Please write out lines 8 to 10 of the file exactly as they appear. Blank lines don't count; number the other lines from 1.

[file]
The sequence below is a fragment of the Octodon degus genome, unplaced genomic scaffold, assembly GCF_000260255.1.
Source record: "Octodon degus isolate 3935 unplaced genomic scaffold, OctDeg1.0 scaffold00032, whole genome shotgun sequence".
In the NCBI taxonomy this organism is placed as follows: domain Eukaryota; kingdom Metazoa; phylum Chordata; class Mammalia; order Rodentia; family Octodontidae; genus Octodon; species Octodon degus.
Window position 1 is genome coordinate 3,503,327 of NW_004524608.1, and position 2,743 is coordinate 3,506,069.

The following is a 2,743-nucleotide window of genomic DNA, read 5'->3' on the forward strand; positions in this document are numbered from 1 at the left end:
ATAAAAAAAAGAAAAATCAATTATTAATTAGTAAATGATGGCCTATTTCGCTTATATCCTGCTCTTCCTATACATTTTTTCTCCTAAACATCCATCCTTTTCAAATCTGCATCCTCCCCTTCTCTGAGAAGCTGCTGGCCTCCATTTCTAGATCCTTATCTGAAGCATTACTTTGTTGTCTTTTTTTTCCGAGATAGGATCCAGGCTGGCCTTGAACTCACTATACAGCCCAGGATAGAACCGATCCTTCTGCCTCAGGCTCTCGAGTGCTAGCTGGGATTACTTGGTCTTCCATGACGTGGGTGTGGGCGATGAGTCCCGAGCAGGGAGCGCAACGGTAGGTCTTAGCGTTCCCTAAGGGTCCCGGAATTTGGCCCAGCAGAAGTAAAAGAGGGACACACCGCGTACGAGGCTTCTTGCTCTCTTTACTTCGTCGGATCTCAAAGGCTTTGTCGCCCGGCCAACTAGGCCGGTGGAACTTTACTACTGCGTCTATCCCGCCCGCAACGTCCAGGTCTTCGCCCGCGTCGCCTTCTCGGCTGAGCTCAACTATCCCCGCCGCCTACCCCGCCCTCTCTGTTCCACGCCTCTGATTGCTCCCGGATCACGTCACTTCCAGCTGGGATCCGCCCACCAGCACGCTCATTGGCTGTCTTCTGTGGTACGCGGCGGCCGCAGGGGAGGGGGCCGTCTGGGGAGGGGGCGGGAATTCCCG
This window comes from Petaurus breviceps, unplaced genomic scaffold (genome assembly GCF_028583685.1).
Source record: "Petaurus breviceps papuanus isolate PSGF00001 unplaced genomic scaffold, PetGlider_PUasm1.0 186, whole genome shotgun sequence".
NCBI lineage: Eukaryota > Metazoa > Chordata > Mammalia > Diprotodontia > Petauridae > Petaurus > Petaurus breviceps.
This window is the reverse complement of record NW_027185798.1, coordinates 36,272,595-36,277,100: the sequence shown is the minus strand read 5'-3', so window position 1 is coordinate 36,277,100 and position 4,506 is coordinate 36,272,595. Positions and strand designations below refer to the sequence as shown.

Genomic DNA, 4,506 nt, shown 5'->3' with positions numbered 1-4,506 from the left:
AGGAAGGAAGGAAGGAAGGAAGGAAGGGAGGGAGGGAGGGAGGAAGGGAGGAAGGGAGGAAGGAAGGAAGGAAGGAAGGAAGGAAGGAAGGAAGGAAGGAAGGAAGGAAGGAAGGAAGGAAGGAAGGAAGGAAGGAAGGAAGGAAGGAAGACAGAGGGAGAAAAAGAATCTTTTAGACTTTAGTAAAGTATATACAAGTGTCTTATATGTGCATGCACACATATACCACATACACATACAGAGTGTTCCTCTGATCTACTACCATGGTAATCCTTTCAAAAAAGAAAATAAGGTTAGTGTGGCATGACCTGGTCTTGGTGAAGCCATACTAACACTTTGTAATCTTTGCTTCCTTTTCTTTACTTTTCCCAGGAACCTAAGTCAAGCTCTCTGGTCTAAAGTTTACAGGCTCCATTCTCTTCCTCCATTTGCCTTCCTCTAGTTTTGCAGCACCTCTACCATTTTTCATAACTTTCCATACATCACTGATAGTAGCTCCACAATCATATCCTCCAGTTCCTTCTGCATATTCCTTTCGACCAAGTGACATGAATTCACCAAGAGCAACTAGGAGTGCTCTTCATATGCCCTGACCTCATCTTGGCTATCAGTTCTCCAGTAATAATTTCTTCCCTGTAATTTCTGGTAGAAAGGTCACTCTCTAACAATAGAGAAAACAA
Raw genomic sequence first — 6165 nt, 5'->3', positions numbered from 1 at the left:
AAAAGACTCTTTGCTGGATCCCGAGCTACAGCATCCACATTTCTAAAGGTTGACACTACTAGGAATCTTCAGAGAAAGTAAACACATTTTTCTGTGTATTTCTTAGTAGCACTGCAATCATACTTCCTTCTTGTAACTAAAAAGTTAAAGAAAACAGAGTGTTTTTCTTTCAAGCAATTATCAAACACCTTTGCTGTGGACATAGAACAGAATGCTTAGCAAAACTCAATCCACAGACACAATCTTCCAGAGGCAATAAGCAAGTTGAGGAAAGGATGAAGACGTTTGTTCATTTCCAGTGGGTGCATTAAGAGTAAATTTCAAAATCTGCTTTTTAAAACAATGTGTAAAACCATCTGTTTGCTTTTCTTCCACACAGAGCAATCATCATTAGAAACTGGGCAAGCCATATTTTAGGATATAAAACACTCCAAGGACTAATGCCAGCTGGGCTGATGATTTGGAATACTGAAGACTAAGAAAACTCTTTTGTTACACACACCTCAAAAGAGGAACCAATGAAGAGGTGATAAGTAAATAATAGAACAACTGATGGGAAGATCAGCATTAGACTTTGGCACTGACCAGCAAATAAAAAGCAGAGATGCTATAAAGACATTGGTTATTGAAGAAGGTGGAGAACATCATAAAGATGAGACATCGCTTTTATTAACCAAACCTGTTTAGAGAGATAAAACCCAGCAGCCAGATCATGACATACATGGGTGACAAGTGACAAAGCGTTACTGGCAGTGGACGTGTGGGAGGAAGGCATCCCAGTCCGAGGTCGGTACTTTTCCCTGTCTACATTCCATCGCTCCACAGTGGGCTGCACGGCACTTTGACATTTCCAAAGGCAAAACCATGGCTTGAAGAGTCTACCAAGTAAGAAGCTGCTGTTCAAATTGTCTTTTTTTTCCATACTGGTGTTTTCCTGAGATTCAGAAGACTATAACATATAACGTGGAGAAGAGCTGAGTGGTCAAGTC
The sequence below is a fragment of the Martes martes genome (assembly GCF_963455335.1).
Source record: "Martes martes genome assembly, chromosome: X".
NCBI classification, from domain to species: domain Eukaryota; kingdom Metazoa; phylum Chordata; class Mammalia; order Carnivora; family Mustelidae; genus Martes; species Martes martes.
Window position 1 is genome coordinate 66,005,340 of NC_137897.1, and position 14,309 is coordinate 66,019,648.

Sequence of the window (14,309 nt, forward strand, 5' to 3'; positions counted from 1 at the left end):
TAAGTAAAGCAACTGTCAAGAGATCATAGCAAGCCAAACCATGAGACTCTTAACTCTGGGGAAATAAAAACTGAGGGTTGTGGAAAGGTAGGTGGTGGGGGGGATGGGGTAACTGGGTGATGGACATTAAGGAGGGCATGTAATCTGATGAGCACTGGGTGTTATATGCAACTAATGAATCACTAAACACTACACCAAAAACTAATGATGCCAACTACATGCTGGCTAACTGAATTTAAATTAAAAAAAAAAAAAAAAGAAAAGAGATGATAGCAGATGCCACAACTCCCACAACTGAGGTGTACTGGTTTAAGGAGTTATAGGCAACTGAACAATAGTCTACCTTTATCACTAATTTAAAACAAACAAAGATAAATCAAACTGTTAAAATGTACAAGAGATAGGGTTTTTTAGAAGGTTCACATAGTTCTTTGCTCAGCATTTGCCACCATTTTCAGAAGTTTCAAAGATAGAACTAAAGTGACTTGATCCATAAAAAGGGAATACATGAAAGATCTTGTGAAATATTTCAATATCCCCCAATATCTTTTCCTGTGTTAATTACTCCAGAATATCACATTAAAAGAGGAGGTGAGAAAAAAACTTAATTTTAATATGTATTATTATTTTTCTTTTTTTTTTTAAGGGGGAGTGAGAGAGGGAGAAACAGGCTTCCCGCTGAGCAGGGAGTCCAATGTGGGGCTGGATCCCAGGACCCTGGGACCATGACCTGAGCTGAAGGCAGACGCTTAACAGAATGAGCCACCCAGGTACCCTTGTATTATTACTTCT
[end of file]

Source record: "Petaurus breviceps papuanus isolate PSGF00001 unplaced genomic scaffold, PetGlider_PUasm1.0 186, whole genome shotgun sequence".
NCBI lineage: Eukaryota > Metazoa > Chordata > Mammalia > Diprotodontia > Petauridae > Petaurus > Petaurus breviceps.
This window is the reverse complement of record NW_027185798.1, coordinates 36,272,595-36,277,100: the sequence shown is the minus strand read 5'-3', so window position 1 is coordinate 36,277,100 and position 4,506 is coordinate 36,272,595. Positions and strand designations below refer to the sequence as shown.